The Pyro Densitometer advertised on APUG

Discussion in 'Darkroom Equipment' started by Athiril, May 15, 2010.

  1. Athiril

    Athiril Subscriber

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    That looks like a good deal, except I dont use Pyro.

    Is this also accurate densiometer for non-stained b&w and colour? If not is there anything that can be had in that price range as a decent densiometer?
     
  2. RalphLambrecht

    RalphLambrecht Subscriber

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    Where?
     
  3. Athiril

    Athiril Subscriber

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  4. RalphLambrecht

    RalphLambrecht Subscriber

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    I'm not familiar with the product, but it doesn't look as it would work as a reflection densitometer. Densitometers come as transmission for film, reflection for prints or both. You really want one that can do both, but this may be a nice way to get into sensitometry and densitometry. If you are concerned about the specialized Pyro feature, look at other darkroom meters with densitometer functionality. Here is one from another APUG sponsor:

    http://www.rhdesigns.co.uk/darkroom/html/zonemaster_ii.html

    There may be others.

    Here is a link to a professional densitometer:

    http://www.rhdesigns.co.uk/darkroom/html/densitometers.html

    I own both and can recommend them highly. (expensive but good)
     
  5. Alex Bishop-Thorpe

    Alex Bishop-Thorpe Member

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  6. Nicholas Lindan

    Nicholas Lindan Advertiser Advertiser

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    Regarding the Darkroom Automation Enlarging Meter/Densitometer:

    1) If you don't use pyro film developer, or aren't interested in metering pyro negatives, then there is no reason to buy the pyro version - the only real difference between the two is the software. There is no performance advantage to the pyro model.

    2) The meter accurately measures the effective negative density in your enlarging equipment. Bench densitometer readings may not correspond with the density your negatives produce in your enlarger because of Calier effects and flare.

    3) It only works with black and white negatives. If you are working with color then you are better off with a 'color analyzer'.

    4) The meter reads density in stops rather than OD. In the darkroom, stops are more useful. In a chemistry laboratory, OTOH, OD is more useful. The resolution of the meter is 0.01 stop (equivalent to 0.003 OD), it reads over a 10 stop (3.0 OD) range.

    5) In addition to working as a densitometer, it works as an enlarging meter to determine paper grade, paper exposure, and dodge and burn exposures.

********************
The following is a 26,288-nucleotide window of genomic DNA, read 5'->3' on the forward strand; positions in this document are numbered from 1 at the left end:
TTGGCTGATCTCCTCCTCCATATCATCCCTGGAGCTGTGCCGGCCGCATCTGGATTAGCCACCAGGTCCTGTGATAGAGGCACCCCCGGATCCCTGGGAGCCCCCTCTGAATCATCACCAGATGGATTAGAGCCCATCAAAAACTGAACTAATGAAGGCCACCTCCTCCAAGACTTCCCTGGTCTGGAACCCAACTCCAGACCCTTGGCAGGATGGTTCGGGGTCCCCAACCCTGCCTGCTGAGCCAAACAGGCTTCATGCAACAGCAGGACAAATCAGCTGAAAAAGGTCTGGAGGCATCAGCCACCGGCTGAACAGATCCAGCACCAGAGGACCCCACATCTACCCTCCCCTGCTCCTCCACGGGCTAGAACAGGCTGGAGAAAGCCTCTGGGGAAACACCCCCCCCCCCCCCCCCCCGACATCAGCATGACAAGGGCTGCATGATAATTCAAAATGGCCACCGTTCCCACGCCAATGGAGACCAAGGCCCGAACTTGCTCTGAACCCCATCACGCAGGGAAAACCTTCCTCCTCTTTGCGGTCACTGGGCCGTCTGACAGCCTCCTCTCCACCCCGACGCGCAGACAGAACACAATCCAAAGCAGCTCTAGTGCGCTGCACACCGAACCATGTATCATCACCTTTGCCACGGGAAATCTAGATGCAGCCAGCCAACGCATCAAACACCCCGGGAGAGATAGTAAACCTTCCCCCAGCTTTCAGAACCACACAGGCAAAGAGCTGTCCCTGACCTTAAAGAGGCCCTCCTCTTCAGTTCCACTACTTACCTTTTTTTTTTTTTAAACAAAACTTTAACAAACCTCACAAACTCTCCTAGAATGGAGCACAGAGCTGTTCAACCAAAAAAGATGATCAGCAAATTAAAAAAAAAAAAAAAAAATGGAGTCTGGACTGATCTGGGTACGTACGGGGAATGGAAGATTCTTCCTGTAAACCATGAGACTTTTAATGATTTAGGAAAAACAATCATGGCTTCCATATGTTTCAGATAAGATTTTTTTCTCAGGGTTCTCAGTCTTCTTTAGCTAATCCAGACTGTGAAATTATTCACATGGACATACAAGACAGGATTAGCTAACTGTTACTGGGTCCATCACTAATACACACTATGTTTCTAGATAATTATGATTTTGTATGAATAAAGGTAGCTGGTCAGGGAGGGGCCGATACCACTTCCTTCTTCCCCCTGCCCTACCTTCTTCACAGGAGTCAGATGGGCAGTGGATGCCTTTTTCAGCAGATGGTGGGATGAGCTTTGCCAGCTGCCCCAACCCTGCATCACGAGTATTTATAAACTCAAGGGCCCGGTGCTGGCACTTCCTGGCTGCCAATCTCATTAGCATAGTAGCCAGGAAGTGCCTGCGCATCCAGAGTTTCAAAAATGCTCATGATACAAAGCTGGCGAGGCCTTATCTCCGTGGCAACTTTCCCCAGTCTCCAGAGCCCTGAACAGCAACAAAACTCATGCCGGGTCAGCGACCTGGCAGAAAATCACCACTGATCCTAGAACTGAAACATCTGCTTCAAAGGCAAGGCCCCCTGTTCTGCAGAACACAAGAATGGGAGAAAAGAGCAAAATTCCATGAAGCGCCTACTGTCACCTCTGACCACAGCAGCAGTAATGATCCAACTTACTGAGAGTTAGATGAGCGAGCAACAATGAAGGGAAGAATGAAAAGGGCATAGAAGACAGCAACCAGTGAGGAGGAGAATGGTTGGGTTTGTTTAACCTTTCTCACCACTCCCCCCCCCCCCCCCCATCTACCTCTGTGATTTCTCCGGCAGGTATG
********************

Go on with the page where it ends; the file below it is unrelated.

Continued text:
7. Athiril

    Athiril Subscriber

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    But you can have over 10 stops with certain development in a 3.0 density... edit: I mean original scene contrast though. Not the amount of light the negative blocks or passes >.< bah

    I want a densiometer measuring in OD, and directly from the negative, I'm not after an enlarging meter, I'd like one for both colour and b&w, I guess that means separate equipment.

    The darkroom automation meter, says it works as a densiometer, but is it from an enlarger or directly from the negative?
     
    Last edited by a moderator: May 17, 2010
  8. Nicholas Lindan

    Nicholas Lindan Advertiser Advertiser

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    It is what is called an 'easel densitometer'. It measures the density a negative produces when it is projected by your enlarger. Obviously, if you are doing contacting then this isn't the right densitometer for you. If you are enlarging, though, an easel densitometer produces better measurements. Two negatives can read the same density in a bench densitometer but produce different densities when enlarged because one is a thick emulsion film and the other a thin emulsion and have different callier coefficients or because flare from clear shadows areas is reducing highlight density.

    Another real advantage to an easel densitometer is the size of the measuring spot. Because a bench densitometer works at 1:1 it can't measure highlights or small shadow details on small negatives (and many big negatives). An easel densitometer works at the print size and so can measure small highlight and shadow details about 2mm in size.

    A color densitometer won't be of much help printing, they are designed for graphic arts applications and for quality control in color labs. A color analyzer will produce density measurements on the easel. The effective density for a color negative will change with different papers. Color analyzers have provisions for paper calibration - some with plug in modules for each paper you are using.